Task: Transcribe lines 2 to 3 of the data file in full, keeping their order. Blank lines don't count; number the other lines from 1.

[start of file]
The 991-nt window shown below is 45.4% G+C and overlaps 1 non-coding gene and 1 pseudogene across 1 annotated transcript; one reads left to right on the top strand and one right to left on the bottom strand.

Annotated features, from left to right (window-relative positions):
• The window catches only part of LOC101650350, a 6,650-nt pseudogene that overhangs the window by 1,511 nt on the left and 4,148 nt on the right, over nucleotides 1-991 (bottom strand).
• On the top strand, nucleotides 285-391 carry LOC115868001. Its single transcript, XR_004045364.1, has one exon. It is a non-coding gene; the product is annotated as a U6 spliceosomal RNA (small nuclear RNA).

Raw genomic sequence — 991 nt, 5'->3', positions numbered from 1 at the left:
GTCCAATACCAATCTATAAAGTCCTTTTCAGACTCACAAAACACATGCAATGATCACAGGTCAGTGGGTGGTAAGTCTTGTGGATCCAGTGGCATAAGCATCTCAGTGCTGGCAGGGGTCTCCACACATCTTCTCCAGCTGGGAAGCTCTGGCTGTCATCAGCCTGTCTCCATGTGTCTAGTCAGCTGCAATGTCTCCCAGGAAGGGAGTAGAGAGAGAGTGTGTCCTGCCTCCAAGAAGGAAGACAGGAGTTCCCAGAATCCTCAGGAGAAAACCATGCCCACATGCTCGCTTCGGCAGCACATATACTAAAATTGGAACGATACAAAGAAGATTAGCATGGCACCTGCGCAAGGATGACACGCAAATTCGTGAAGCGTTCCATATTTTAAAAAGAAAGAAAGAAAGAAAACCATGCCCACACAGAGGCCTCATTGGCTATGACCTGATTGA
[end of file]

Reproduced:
Annotated features, from left to right (window-relative positions):
• The window catches only part of LOC101650350, a 6,650-nt pseudogene that overhangs the window by 1,511 nt on the left and 4,148 nt on the right, over nucleotides 1-991 (bottom strand).